The Religious Sisters of Mercy of Alma, Michigan have released
what is, to the best of my knowledge, the first statement by an
American order of women religious
that openly criticizes the response of
the LCWR to the Vatican’s recent doctrinal assessment.
The Religious Sisters of Mercy
of Alma (founded in 1973) are “dedicated to the Spiritual and Corporal
works of Mercy” and operate Sacred Heart Mercy Healthcare Center, which,
according to its website, “provides care for the whole person, working to heal
those who are suffering from physical, psychological, intellectual, and
The statement touching on the recent actions of the LCWR is from
those members of the Religious Sisters of Mercy who are physicians and
physicians-in-training, and presents the community’s “vision of the
religious woman in medicine” in addition to taking issue with the statements of
the LCWR that “have created confusion, polarization, and false representations
about the beliefs, activities, and priorities of a significant number of women
religious in the United States.”
The doctrinal assessment from the Congregation
for the Doctrine of the Faith (CDF) regarding the LCWR is in the language of
faith. The responses of opposition are being expressed using the language of
politics. There is no basis for authentic dialogue between these two languages.
The language of politics arises from
the social marketplace. The Sisters who use political language in their
responses to the magisterial Church reflect the poverty of their education and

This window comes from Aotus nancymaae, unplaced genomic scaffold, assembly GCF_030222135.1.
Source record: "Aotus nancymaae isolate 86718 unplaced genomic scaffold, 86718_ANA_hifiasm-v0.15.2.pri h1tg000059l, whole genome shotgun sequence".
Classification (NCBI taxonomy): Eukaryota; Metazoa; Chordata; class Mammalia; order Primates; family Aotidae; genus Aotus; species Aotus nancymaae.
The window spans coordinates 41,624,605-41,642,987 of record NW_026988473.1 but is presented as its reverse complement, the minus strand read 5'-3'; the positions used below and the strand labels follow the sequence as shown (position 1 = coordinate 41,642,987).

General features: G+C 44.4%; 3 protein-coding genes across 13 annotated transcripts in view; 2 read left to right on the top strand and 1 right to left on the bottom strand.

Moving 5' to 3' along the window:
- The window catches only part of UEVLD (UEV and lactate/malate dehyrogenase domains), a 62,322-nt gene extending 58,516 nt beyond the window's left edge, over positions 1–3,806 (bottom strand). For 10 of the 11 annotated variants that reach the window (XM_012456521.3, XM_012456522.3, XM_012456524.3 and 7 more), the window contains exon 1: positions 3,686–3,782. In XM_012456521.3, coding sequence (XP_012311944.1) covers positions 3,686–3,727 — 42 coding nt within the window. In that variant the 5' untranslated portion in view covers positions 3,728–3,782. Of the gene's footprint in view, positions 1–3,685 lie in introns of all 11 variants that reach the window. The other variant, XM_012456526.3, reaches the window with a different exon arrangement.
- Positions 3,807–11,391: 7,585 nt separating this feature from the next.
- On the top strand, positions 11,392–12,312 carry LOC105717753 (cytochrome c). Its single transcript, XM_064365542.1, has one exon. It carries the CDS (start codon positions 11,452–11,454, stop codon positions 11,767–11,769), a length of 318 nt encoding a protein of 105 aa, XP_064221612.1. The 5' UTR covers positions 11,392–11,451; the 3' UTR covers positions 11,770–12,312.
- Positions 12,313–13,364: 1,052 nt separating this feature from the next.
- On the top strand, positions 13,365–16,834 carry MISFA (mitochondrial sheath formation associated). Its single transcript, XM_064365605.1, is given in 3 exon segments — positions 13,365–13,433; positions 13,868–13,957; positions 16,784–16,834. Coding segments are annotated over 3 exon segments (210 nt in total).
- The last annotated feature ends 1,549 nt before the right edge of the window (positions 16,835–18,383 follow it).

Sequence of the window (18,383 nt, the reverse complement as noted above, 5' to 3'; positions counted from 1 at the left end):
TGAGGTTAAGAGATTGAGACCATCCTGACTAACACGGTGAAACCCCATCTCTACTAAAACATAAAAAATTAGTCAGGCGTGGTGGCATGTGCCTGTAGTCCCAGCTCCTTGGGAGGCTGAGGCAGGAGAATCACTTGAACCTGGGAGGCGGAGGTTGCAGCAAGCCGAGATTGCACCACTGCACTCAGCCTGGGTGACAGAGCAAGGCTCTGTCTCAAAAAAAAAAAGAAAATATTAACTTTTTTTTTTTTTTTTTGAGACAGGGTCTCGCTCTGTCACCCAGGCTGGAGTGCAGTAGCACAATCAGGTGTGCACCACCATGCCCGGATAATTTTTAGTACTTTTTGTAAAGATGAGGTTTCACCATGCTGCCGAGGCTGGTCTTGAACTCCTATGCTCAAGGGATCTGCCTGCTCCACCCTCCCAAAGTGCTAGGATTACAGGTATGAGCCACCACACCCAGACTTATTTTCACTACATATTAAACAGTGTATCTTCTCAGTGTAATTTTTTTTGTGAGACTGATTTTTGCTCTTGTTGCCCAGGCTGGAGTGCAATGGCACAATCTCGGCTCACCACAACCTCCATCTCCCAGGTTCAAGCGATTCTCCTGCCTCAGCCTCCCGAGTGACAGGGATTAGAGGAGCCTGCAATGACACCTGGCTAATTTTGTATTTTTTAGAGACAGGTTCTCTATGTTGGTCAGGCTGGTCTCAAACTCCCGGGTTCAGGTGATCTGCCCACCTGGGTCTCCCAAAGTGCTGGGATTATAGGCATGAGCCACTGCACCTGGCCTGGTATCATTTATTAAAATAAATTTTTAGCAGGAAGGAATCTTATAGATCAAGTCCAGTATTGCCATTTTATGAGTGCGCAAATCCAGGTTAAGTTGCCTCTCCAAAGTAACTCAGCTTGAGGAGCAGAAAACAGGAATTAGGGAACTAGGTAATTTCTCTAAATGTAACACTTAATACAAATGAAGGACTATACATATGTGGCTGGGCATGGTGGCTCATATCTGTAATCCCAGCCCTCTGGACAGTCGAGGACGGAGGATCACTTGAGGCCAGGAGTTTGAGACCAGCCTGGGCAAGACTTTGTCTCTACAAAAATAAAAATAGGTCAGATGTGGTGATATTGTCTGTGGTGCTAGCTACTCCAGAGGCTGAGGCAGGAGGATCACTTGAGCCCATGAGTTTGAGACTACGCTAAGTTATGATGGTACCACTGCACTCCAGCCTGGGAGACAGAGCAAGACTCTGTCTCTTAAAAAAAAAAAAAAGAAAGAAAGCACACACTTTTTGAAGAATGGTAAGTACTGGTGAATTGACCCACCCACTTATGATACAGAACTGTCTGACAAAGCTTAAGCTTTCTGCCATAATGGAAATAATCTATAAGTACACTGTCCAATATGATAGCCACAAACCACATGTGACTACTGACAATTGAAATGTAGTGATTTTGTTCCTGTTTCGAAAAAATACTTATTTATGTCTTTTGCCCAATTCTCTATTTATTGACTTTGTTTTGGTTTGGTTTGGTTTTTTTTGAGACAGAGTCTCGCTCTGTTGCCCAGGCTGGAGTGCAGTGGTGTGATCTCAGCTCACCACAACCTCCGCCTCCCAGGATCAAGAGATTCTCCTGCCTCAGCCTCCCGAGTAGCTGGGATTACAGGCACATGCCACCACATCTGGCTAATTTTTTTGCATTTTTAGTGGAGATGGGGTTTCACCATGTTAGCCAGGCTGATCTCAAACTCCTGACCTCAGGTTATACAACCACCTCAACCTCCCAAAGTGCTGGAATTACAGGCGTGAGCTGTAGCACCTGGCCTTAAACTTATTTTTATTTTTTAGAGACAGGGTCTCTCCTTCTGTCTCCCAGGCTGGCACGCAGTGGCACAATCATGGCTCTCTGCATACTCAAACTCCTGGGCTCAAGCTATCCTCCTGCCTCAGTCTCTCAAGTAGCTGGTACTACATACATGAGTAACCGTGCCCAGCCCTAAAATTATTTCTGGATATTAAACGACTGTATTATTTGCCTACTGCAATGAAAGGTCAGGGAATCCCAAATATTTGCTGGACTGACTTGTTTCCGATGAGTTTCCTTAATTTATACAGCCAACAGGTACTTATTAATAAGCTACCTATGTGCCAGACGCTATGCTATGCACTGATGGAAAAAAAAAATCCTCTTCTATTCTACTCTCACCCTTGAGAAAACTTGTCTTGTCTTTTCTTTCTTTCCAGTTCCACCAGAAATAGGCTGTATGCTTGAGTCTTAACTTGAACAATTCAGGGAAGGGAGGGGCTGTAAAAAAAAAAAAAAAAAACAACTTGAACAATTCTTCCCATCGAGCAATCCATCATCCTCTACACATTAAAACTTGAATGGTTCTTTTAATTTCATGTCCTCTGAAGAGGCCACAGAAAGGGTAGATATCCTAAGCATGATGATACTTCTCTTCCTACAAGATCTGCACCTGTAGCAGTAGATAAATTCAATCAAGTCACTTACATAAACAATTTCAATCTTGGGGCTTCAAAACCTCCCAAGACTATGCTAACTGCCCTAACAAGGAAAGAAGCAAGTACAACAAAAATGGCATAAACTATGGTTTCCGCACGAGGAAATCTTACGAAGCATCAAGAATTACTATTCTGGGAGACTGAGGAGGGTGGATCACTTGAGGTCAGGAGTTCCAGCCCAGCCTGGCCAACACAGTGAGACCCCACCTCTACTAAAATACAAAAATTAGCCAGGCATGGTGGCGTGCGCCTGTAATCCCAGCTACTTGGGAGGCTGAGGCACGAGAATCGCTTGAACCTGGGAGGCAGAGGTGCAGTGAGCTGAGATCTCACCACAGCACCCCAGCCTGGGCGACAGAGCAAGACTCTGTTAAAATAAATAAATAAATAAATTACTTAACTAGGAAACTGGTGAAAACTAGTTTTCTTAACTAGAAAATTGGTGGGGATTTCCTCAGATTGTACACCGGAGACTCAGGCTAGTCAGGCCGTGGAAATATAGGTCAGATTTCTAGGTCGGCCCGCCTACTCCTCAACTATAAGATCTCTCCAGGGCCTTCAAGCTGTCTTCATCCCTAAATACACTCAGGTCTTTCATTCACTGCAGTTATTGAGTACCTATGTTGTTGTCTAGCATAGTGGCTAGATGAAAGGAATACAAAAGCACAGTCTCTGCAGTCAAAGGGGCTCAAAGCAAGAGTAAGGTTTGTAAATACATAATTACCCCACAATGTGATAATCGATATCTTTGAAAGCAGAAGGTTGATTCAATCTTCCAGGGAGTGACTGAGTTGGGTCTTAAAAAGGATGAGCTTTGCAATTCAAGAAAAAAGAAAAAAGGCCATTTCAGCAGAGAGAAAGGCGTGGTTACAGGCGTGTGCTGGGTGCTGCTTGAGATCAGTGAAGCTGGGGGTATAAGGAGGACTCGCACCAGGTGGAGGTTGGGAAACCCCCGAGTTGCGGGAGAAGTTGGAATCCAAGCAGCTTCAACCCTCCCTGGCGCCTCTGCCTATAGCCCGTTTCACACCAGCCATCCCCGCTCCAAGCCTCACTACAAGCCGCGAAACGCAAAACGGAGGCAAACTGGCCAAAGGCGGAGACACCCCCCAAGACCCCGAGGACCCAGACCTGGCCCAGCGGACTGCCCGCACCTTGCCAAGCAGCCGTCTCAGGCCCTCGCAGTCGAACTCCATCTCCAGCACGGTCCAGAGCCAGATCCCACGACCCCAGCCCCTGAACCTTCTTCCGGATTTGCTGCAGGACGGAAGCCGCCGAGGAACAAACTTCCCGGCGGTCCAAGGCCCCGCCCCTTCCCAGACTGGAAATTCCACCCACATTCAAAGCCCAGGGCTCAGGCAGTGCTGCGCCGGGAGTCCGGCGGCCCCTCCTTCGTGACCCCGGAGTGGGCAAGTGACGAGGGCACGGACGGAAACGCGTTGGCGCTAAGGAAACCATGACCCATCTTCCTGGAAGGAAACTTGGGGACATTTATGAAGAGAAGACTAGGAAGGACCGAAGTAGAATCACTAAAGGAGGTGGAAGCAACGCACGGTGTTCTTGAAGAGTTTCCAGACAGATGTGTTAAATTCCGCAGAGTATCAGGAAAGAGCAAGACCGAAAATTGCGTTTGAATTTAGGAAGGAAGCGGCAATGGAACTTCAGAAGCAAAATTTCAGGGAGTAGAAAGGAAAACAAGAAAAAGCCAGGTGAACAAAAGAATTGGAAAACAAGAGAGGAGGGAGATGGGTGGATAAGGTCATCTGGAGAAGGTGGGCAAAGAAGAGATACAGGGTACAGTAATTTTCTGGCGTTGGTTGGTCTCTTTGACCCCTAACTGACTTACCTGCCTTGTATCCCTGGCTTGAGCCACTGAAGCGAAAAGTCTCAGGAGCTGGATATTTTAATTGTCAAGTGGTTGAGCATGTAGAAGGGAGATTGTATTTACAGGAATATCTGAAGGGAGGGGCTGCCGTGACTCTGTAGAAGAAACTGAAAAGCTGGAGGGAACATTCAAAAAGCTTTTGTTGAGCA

formation in the faith.
The sisters’ statement describes a call to the religious life as “a
gift from God, not a right,” and emphasizes, “A woman religious…cannot separate
her work from the Church.”
We praise the generosity and service
of religious women who have gone before us. We see great hope for the future of
religious life within the Church and for a continuation of its health care
mission in the service of all people. This hope lies in remaining within the
deposit of faith and the hierarchical structure of the Church. We cannot
separate ourselves from sacred Tradition or claim to advance beyond the Church.
Catholic News Agency’s article
on the order’s statement includes an interview with Sr. Jane Mary Firestone,
RSM, one of the sisters involved in drafting the statement:
“[The LCWR has] taken this into the public political arena and it
no longer stays in the dialogue of faith. Representation is always possible,
dialogue is always possible, but it’s with the reverence towards the
Sr. Firestone said that while Catholics do not believe the bishops
are canonized saints, they are “not just ‘a bunch of men.’”
Those who live as religious women should, “live in the dimension
of faith all the time” and recognize when they fail to do so, she said.
Religious Sisters of Mercy belong to the Council of Major Superiors of Women
, a Vatican-approved congregation of women religious superiors
established as an alternative to the LCWR in 1992.